Uma Rao, Capacity Building CoachMeeting Capacity comes down to something so simple: do less, or find resources to do more.
- Why is this so hard to do? Our passion and love for our community push us to do more with less, all the time.
- Working intergenerationally DOES mean you have to be thoughtful about how you communicate expectations.
- People in our communities carry so much wisdom.
- Solutions aren’t always necessary. Sometimes, active and deep listening is everything.
- Feedback really does make your work better! Take the time to get it and learn how to receive it well.
Florence Sum, Fellow / Fellowship Program Coordinator
- Everyone needs a mentor in all phases of their professional career. When you’re building a mentorship program, make sure the foundation has a mix of flexibility and structure for all parties involved. Also, if you can’t compensate people’s time e.g. meetings with mentors/mentees should count as work hours, then compensate for the coffee/snacks because mentorship is a value-add to your employee but also to your organization. This benefits both the mentee and the fellow!
Ananda Valenzuela, Managing Director
- Providing back office support to a cohort of organizations can be an ingenuous way to build collective wealth and power without losing autonomy.
Chris Rhodes, Development Director
- Build your major donor prospects a part of your team. One of the greatest things you can do to cultivate major donor prospects is to make them feel like they are part of your team/organization. If a major prospect is serving on committees, offering advice to the executive director, attending your events and getting newsletters, they are going to feel like they are already part of the team and invested in your organization’s success – and thus, when you make an ask, they are going to want to give. Remember the goal is to make a relationship not a transaction. Make major donor prospects feel appreciated and like valued members of your team. If there is nothing yet in place already create the opportunity!
Jon Kauffman, Super Volunteer
- In too many cases, non-profit programs are run by the lowest bidder. We need to help funders see we must fight together for quality, living wages, and equity.
Abesha Shiferaw, Program Director
- Build more spaces for nonprofit professionals of color with community in mind. This month we launched our Affinity Peer Learning Groups for partners of our Community Alliance. Nonprofit professionals of color do not have many spaces to come together, share knowledge, and support each other in safe environments. This space is critical because, particularly in this political and social climate, nonprofit professionals of color need opportunities to address shared issues faster and make progress to meet the needs of communities of color without, as one of our community members stated, “constantly slowing down to explain what they mean to outsiders.” People of color have shared context and the ability to navigate through racism and oppression in spaces they don’t have to explain these issues allows greater opportunity to strengthen problem-solving and promotes common ground.
- As change-agents working to dismantle systemic oppression, we sometimes perpetuate and display similar oppressive practices and behaviors. It’s a constant battle unlearning and learning, doing and undoing, harming and healing. With the vision of a better world in mind, one of the most critical pieces of our work is to engage in the hard work of personal development and healing the pains we’ve endured. This allows us to show up for our communities in ways that foster healthy relationships, building power and institutions that function to support thriving communities.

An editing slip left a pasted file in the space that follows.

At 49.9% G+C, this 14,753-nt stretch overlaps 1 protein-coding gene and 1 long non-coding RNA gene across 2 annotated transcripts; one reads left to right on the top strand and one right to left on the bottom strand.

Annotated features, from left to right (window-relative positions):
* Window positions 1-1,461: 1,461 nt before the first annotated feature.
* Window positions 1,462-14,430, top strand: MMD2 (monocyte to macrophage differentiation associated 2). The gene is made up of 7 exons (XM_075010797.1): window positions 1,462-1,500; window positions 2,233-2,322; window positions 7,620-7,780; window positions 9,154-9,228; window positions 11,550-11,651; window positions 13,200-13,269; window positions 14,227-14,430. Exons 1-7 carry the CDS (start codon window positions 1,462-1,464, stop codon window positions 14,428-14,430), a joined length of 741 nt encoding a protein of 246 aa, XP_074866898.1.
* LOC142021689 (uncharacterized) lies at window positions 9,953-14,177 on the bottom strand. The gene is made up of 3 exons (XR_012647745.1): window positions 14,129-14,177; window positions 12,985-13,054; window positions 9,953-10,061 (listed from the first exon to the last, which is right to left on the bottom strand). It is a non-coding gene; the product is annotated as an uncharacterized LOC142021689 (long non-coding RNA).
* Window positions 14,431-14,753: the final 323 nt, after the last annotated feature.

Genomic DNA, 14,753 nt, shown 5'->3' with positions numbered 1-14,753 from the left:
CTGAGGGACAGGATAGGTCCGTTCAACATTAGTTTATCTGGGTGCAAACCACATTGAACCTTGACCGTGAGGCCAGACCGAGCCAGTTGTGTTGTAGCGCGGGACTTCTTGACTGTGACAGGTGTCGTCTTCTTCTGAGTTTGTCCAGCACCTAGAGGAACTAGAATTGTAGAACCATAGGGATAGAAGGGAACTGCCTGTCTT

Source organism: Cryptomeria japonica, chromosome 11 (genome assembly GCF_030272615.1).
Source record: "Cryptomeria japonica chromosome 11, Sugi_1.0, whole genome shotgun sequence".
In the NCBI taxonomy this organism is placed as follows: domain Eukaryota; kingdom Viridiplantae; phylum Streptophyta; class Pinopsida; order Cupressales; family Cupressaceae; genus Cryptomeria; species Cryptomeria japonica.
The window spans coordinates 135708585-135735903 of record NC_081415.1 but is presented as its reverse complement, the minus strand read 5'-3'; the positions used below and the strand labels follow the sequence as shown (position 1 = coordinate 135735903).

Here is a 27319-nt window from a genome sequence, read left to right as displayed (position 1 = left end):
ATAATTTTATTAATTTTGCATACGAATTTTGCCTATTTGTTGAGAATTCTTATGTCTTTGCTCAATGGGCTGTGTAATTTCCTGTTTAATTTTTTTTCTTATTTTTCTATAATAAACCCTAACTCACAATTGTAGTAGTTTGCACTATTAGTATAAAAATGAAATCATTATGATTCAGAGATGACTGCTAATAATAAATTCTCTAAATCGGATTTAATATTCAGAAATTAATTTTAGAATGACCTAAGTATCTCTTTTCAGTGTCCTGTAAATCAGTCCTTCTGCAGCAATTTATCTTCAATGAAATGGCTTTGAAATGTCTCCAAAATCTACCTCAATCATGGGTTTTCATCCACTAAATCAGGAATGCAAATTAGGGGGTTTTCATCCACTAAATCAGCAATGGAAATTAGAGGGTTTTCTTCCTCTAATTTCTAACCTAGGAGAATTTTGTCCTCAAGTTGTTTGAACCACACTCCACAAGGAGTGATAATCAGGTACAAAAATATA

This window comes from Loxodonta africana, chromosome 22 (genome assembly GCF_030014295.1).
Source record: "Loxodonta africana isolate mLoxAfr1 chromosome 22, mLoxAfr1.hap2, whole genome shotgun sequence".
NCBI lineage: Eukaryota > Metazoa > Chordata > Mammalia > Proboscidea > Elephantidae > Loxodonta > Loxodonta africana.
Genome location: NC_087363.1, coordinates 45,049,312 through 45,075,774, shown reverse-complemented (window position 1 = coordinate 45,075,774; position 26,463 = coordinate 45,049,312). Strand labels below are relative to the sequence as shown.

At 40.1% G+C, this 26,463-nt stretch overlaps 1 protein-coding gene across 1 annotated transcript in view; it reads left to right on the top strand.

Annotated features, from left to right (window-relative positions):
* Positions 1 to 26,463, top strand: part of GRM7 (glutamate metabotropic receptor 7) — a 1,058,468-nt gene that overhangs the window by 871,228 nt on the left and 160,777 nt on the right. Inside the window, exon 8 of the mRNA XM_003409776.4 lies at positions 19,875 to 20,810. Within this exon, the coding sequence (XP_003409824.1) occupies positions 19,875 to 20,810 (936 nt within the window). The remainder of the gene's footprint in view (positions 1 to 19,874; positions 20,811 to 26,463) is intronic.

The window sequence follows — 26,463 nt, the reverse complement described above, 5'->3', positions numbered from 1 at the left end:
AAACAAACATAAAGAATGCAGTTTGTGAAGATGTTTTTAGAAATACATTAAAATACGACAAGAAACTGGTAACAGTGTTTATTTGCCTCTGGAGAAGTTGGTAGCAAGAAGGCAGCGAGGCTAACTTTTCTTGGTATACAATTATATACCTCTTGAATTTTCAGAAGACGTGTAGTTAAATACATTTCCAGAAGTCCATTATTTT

- Civic engagement for communities of color is critical in order to shift the balance of power and create an equitable world. Particularly involving members of our communities that may not have the ability to attend city council meetings, participate in the budget process, or serve on a board/commission. We need to create opportunity, access, and real investment to ensure those that have been left at the margins have a place at the decision-making spaces.
Jaleh Sadravi, Development and Communications ManagerHaving a ‘bring your baby to work’ policy supports working mothers and gender equality.
- RVC has a workplace policy that has allowed me to bring my infant to work until she is six months old. Because of this policy, I didn’t have to decide between my career and being a mother. Here are some of the benefits of having a policy like this:
- Allowing babies in the workplace costs an organization almost nothing and provides extensive business benefits.
- Employees voluntarily return to work earlier after a baby’s birth. Workplace morale, employee retention and long-term productivity are higher.
- It enhances parent-child bonding, allows more mothers to breastfeed for longer and gives new parents and babies a built-in social network.
Sevi Fua, Development Associate
- You can always get more money, but you can’t get more time. The main point to this is to show class that this life is short and being who you want to be is golden. Take opportunities while they’re available.
- Communication is an important skill to learn, if someone is having trouble or needs help, communicating these needs is important to others being able to assist you.
- It takes a village to raise a child. RVC has taught me the importance of having a community and how as humans we want to feel like we belong to something, which is unbelievably essential.
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